Lunya founder Ashley Merrill was already hesitant to invest further in physical retail before the coronavirus crisis struck.
“I could tell I was already starting to get sucked into the brick-and-mortar, ‘oh we have to pay a lot for this location because it’s in the right place,’ Merrill said on the Modern Retail Podcast.
Now — and in the future, Merrill imagines — it’s a nonstarter.
“The way I look at it now is, I would never sign those leases,” she said. “I don’t think anyone will ever be able to pay what they were paying before.”
For Lunya, a sleepwear company primarily catering to women, existing and prospective brick-and-mortar stores are just another liability in the event of future disaster, with a bad formula of sunk costs “minus the revenue,” Merrill said.
The early days of the lockdowns lead to a roughly 70% drop in revenue for the company, a cratering that Merrill attributes more to “consumer sentiment and freakout” than the loss of income from store closures. “Now our revenue is much better than it was and our stores have still, of course, not happened yet. So my feeling is that there was just a lot of emotion in the unknown,” Merrill added.
Merill talked about focusing on efficiency, pivoting product focus based on supply chains and how quickly the pandemic’s spread changed her calculus.
Here are a few highlights from the conversation, which have been lightly edited for clarity.
Hunkering down on efficiency and cost-cutting
“When you’re a business that has gone through many years of incredibly rapid growth, there are things you just don’t have time for. But then we were faced with a different situation, where the pressure for once wasn’t on the growth, the pressure was on the costs — efficiency! So we actually are getting our operations in order in a way that they weren’t before. Now that revenue is feeling more stable, when we come out of this, I’d like to think we’ll actually be able to rocket ship out of this when the economy starts to rebound.”
Opting out of real estate
“I had a few leases that were hanging in the balance, which would have been really expensive leases. Thank goodness I didn’t sign those. And I won’t sign those, probably, when I come back out of this, in the same way I did. I think one of the things that the landlords are going to have to have as a takeaway is: I don’t think anyone will ever be able to pay what they were paying before. And it’s unfortunate, because it was already a lot less than what they had been paying ten years before. The way I look at it now is, I would never sign those leases. I’m driving 50% to 70% of my brick-and-mortar traffic into stores from online. There’s no reason I should be paying top dollar for a physical retail location. I should assume that if a new pandemic happens, that this is a fixed cost that I’m going to have to deal with. The question I should be asking myself is: will I be able to handle those fixed costs minus the revenue? That’s going to have to be some pretty low rents that I’m paying.”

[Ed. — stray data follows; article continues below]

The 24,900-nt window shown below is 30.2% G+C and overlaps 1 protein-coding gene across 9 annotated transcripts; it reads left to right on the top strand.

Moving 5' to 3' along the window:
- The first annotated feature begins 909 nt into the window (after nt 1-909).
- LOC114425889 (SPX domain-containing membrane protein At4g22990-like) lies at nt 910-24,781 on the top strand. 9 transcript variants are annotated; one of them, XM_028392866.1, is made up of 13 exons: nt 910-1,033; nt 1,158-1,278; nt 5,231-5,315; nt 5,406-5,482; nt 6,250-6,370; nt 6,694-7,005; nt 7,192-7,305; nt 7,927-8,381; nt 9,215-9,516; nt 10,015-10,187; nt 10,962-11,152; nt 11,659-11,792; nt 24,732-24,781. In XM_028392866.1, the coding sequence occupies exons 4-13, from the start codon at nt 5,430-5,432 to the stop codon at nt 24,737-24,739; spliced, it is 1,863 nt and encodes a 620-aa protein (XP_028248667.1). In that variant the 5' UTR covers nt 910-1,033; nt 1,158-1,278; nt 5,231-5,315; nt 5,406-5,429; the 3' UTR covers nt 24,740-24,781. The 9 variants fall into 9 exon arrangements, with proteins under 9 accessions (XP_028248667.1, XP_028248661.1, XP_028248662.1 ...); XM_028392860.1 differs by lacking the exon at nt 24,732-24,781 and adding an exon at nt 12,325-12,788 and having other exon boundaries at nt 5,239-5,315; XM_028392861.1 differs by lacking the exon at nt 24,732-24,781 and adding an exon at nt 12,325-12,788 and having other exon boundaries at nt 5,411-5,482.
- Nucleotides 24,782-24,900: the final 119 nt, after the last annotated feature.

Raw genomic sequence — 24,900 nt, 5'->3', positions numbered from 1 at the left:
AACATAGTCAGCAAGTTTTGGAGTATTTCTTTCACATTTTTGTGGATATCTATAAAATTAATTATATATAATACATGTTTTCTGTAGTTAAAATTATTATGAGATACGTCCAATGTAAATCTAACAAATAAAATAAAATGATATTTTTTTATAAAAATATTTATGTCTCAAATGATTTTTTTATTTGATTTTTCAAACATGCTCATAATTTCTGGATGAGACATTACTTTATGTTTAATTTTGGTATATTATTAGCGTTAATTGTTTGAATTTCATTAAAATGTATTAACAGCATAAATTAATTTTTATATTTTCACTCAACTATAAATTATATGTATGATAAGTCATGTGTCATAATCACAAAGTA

The psychology behind a pandemic
“I really pictured that more as a China-centric situation. Because in the past we’ve had other outbreaks there that really didn’t materialize in the same way. We were at that point very much focused on stabilizing our supply chains. Do we need to be in different areas? We were lucky China got back online relatively quickly and we do have different sourcing all over the world, so we really had to pivot, come up with a plan to lean into the products we knew we could get. That was really how we were viewing that, in an isolated way. Mid-March, when it started to become apparent it was going to affect the U.S. in a bigger way, I think it was a day by day change of mindset for me. I would go from one day being like ‘this situation feels very overblown’ to the next going ‘wow, okay, hearing about Italy and what it’s been looking like… we need to take this seriously, move everyone home, close the retail stores.’ It was a mental evolution for me, but also happened very fast.”